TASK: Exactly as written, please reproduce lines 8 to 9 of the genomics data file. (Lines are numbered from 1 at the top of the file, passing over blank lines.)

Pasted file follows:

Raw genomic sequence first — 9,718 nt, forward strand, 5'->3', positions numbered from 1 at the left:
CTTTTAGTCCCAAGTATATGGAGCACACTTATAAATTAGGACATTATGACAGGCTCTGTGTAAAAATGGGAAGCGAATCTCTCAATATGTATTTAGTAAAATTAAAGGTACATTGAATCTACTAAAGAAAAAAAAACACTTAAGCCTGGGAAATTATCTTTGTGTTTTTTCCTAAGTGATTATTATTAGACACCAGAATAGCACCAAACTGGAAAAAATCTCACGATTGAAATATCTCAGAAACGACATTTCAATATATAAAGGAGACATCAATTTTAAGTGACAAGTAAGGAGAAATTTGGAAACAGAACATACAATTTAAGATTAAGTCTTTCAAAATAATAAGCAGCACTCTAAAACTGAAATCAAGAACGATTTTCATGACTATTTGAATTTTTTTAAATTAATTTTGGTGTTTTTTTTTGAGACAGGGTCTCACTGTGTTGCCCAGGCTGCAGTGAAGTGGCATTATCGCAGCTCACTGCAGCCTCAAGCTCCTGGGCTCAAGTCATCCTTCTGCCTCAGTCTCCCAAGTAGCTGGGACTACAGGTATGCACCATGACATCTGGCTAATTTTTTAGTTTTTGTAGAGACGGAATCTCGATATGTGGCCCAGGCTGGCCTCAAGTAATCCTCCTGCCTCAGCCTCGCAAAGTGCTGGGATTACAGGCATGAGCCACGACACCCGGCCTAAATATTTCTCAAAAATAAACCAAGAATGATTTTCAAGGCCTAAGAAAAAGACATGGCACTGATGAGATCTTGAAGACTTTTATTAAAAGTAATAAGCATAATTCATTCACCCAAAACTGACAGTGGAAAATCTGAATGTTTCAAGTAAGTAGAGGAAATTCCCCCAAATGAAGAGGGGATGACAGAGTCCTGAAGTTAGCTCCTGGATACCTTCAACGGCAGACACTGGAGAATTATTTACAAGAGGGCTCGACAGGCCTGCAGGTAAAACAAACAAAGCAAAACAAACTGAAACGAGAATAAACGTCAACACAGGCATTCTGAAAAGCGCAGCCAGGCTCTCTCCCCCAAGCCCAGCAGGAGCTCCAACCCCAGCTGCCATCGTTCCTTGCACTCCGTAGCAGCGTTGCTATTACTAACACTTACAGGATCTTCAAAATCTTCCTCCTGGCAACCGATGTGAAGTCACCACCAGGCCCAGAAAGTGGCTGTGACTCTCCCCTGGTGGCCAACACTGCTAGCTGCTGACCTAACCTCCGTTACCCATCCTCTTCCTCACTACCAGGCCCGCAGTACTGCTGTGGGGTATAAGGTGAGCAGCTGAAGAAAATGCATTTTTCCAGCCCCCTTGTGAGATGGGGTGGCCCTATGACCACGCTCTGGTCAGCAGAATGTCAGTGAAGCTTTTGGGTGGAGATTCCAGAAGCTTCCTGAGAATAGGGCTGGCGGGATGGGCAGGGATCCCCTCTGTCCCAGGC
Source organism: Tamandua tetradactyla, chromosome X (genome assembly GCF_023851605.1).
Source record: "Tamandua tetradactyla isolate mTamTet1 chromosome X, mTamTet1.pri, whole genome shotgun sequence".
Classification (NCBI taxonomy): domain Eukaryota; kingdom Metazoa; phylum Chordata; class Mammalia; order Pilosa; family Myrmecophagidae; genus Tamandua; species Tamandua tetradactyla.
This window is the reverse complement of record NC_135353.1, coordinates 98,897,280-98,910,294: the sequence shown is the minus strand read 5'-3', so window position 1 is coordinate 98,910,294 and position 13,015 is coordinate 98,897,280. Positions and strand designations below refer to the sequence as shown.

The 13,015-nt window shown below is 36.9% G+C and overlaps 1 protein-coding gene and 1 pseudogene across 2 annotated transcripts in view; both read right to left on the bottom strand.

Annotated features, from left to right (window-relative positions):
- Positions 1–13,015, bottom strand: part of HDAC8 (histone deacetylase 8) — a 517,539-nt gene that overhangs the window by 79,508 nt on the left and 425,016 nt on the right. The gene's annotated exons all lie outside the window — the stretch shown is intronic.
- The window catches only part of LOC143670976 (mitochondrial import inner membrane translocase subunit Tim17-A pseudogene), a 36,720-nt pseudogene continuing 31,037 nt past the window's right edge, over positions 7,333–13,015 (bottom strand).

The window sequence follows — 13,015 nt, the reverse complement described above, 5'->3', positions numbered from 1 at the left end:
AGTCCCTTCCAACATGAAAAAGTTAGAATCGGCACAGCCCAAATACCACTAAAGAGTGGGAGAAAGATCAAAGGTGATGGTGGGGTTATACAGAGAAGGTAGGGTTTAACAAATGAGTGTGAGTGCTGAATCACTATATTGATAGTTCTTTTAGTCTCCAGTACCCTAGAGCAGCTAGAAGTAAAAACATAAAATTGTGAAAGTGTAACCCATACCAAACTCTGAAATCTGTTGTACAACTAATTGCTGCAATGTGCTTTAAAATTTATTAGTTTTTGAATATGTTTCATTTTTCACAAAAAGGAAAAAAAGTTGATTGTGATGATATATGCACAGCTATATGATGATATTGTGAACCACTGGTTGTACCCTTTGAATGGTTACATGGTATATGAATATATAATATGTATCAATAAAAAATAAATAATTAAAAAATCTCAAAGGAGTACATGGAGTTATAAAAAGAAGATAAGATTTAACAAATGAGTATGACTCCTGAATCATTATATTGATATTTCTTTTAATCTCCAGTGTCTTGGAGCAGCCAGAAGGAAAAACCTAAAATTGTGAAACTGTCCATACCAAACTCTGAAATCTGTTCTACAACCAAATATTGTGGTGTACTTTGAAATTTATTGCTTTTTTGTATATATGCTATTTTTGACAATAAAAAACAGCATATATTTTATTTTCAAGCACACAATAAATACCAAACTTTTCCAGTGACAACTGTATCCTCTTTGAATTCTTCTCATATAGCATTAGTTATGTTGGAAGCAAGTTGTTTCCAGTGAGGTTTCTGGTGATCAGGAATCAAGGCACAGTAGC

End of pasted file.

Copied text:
Annotated features, from left to right (window-relative positions):
- Positions 1–13,015, bottom strand: part of HDAC8 (histone deacetylase 8) — a 517,539-nt gene that overhangs the window by 79,508 nt on the left and 425,016 nt on the right. The gene's annotated exons all lie outside the window — the stretch shown is intronic.